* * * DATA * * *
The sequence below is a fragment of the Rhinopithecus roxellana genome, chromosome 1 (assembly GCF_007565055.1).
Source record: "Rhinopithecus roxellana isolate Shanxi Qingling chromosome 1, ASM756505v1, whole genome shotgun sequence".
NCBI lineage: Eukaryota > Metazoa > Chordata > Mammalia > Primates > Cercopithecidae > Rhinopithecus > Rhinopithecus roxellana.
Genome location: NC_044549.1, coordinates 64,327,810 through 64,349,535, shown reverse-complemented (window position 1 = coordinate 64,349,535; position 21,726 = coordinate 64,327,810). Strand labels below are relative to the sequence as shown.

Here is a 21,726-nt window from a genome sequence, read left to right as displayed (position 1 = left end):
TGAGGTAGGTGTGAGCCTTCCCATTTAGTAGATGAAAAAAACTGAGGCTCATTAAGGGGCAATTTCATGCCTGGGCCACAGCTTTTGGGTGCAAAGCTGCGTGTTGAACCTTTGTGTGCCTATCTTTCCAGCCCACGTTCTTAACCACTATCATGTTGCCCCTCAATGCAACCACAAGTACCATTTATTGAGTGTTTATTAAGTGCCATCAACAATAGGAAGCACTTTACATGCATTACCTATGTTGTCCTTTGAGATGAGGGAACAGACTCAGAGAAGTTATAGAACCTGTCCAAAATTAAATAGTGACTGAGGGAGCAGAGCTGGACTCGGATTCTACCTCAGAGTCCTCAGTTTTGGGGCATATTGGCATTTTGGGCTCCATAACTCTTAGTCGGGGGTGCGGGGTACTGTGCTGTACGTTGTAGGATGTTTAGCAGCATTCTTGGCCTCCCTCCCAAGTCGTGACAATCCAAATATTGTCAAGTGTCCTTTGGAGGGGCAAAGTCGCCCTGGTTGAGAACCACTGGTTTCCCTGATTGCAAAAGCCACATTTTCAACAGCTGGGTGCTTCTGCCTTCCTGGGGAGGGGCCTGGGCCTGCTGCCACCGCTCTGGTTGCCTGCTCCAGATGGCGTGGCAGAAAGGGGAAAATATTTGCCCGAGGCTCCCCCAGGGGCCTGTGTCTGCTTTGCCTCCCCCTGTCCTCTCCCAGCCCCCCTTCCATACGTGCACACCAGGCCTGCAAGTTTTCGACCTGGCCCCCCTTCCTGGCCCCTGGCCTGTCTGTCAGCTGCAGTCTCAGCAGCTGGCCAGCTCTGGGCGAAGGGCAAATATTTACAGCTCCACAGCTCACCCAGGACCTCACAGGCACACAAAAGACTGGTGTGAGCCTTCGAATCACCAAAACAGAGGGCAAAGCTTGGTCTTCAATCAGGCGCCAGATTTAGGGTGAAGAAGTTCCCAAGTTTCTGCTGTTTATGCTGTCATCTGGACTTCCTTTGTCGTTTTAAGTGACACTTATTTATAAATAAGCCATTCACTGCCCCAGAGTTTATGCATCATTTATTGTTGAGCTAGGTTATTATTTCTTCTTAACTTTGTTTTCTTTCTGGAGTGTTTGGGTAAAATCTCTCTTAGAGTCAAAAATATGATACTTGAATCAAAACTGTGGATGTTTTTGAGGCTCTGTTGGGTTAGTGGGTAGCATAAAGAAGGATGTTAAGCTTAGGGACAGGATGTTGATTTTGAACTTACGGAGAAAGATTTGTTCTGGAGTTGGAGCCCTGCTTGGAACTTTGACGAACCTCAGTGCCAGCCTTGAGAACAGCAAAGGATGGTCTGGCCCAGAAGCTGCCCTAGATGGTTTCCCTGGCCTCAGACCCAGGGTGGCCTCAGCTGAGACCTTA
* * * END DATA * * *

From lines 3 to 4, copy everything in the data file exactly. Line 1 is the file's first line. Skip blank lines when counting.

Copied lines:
NCBI lineage: Eukaryota > Metazoa > Chordata > Mammalia > Primates > Cercopithecidae > Rhinopithecus > Rhinopithecus roxellana.
Genome location: NC_044549.1, coordinates 64,327,810 through 64,349,535, shown reverse-complemented (window position 1 = coordinate 64,349,535; position 21,726 = coordinate 64,327,810). Strand labels below are relative to the sequence as shown.